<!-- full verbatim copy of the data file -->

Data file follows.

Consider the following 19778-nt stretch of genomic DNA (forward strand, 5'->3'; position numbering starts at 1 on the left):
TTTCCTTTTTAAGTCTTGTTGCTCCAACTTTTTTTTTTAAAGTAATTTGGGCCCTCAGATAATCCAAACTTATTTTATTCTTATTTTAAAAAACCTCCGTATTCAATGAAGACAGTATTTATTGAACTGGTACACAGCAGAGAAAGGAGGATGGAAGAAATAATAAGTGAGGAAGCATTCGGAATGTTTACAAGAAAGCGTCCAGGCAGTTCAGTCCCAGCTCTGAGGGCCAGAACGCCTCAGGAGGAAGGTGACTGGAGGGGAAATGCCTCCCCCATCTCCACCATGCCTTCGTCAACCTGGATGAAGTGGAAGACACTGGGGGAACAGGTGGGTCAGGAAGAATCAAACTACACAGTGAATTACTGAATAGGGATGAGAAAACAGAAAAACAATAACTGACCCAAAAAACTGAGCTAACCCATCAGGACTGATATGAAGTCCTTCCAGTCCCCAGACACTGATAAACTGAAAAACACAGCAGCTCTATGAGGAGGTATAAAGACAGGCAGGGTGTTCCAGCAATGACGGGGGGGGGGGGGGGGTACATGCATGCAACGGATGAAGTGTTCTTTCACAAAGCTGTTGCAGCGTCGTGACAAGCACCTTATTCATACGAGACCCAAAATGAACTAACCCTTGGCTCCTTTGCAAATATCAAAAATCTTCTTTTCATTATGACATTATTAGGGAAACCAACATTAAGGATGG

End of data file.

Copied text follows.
Consider the following 19778-nt stretch of genomic DNA (forward strand, 5'->3'; position numbering starts at 1 on the left):
TTTCCTTTTTAAGTCTTGTTGCTCCAACTTTTTTTTTTAAAGTAATTTGGGCCCTCAGATAATCCAAACTTATTTTATTCTTATTTTAAAAAACCTCCGTATTCAATGAAGACAGTATTTATTGAACTGGTACACAGCAGAGAAAGGAGGATGGAAGAAATAATAAGTGAGGAAGCATTCGGAATGTTTACAAGAAAGCGTCCAGGCAGTTCAGTCCCAGCTCTGAGGGCCAGAACGCCTCAGGAGGAAGGTGACTGGAGGGGAAATGCCTCCCCCATCTCCACCATGCCTTCGTCAACCTGGATGAAGTGGAAGACACTGGGGGAACAGGTGGGTCAGGAAGAATCAAACTACACAGTGAATTACTGAATAGGGATGAGAAAACAGAAAAACAATAACTGACCCAAAAAACTGAGCTAACCCATCAGGACTGATATGAAGTCCTTCCAGTCCCCAGACACTGATAAACTGAAAAACACAGCAGCTCTATGAGGAGGTATAAAGACAGGCAGGGTGTTCCAGCAATGACGGGGGGGGGGGGGGGGTACATGCATGCAACGGATGAAGTGTTCTTTCACAAAGCTGTTGCAGCGTCGTGACAAGCACCTTATTCATACGAGACCCAAAATGAACTAACCCTTGGCTCCTTTGCAAATATCAAAAATCTTCTTTTCATTATGACATTATTAGGGAAACCAACATTAAGGATGG